If you are an outdoor enthusiast, chances are you understand how important foraging is. One of the most amazing and surprising things about traveling in the wilderness is how it compels greater awareness of your surroundings. Whether you are doing it to save money, to find something new, or to broaden your palate, it is always adventurous to find tasty things to eat in the woods. Searching for the following foods can help save money especially when traveling in the wilderness.
These are among the most conspicuous and easy wild greens to find when you are out camping. The best time to pick stinging nettles is early spring. When foraging, go for the young, pale green nettle tops. It is important to note that after late May or June, the nettles will get somewhat tough and stringy. Be careful not to pick the nettles when they have flowered and handle them with care until they are well-cooked to get rid of the string.
If there’s ever a flower that can be used to mark the transition from spring to summer, it is the elderflower. Look for this flowers from late May to early July. A common use of these flowers is creating a cordial, but its fritters are worthwhile if you believe you have an adventurous spirit. The elderberries from the elder tree is also a valuable addition to your outdoor kitchen in the later periods of the year.
- Sea Vegetables
The edible sea vegetables – sea lettuce, seaweed, kelp, or nori – are usually rich in vitamins and minerals, and is often a delicacy in most parts especially Asia. Edible sea vegetation has been consumed in various parts of the world as it can be found just about anywhere along the coast. Foraging of the sea vegetables occurs in the intertidal zone, usually at the rocky shores. To get familiar with edible sea vegetables, it is imperative to seek advice from a local guide. You also need to be careful about the slippery rock to avoid injuring yourself when foraging. In addition to that, you’ll need to avoid picking the vegetables in places that are contaminated with industrial activities or sewage outlets. You can consume sea vegetables dried, cooked, or even raw.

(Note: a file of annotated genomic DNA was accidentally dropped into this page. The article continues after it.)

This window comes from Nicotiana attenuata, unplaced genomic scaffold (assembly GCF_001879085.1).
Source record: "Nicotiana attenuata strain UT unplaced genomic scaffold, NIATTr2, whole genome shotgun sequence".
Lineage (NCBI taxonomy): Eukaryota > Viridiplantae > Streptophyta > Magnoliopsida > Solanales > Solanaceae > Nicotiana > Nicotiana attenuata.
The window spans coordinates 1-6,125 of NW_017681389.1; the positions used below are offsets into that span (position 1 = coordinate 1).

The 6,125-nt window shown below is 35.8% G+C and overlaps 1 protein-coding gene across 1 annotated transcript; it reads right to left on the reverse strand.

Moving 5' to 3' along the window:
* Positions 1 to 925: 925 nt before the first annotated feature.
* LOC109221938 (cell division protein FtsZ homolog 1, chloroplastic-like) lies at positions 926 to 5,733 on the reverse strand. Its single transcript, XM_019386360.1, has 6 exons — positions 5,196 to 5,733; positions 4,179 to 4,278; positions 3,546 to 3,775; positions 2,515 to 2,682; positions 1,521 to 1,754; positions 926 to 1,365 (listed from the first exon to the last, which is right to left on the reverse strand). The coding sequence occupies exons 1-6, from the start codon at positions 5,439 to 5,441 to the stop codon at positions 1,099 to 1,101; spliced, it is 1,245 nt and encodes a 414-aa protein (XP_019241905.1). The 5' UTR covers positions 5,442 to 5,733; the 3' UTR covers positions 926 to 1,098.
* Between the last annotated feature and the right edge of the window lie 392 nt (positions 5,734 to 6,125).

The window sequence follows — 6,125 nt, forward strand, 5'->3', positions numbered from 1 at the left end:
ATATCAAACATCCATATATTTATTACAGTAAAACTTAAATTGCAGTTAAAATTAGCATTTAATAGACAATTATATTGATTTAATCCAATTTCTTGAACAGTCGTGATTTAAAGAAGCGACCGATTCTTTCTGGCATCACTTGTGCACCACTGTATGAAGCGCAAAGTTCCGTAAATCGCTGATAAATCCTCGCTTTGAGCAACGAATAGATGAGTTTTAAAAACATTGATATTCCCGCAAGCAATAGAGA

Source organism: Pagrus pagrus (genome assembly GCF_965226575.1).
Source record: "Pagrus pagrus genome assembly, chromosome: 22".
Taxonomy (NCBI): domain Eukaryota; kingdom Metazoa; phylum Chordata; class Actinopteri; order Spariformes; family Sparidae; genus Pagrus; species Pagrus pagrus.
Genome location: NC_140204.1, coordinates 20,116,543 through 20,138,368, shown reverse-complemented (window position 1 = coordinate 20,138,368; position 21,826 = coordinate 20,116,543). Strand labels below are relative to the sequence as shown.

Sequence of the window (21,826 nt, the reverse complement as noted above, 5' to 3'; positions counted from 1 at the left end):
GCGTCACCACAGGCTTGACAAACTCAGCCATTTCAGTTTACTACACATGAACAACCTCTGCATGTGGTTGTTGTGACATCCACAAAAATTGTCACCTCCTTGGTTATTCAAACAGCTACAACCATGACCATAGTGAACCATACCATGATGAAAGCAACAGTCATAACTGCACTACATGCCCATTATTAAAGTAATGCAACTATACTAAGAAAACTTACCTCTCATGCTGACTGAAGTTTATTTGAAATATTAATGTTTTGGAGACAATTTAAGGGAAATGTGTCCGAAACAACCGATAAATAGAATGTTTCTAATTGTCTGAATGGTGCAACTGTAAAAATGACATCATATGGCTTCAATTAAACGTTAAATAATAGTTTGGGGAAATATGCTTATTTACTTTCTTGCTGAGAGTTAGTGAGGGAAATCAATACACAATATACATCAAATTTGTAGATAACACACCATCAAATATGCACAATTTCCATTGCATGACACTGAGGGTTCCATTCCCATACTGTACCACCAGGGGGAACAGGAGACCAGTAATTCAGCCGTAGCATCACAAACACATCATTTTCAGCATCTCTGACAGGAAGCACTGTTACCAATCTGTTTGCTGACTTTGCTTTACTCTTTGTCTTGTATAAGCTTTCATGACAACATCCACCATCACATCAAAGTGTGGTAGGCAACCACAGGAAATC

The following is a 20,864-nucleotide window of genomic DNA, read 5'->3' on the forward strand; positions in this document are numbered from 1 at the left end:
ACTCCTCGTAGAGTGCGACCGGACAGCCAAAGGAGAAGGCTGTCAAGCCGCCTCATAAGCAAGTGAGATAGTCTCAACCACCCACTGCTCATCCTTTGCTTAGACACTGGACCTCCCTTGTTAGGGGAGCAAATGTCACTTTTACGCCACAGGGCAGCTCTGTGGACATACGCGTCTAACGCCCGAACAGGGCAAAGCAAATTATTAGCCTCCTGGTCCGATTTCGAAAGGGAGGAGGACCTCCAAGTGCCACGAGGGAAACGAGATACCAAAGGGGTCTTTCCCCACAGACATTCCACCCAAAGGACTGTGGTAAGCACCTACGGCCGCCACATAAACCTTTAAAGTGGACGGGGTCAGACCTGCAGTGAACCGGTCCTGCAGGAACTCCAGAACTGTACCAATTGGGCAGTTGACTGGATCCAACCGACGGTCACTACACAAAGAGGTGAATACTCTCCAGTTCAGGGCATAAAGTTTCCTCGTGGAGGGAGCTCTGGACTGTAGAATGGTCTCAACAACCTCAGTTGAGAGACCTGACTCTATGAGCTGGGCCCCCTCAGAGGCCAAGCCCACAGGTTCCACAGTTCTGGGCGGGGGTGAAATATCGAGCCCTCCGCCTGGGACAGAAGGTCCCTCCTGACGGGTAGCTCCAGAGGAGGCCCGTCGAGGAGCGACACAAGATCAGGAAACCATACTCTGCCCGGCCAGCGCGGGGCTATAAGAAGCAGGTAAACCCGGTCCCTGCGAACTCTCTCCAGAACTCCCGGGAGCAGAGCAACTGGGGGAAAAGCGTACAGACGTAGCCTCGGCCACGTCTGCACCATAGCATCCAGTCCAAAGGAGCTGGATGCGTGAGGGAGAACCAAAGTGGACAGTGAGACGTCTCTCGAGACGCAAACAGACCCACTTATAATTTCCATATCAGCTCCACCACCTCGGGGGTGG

What You Need to Avoid
While the foods mentioned above are relatively safe in term of identification, it is important that you are 100 percent sure that whatever you are consuming is what you believe it to be. For example, one of the delicious herbs, wild chervil, looks almost similar to hemlock which is a deadly plant that would include you into the list of ‘unfortunate ex-foragers’ at a much faster rate. Even when you are more than convinced that you picked the right fruit or vegetable, it is standard practice first to try taking small portions of the food rather than taking in a bowlful of what you have collected.
With the above information in mind, you also need to remember that foraged foods may be infested with germs. Washing could get rid of some pathogens, but cooking may be necessary to completely eliminate bacteria or other organisms in foraged food.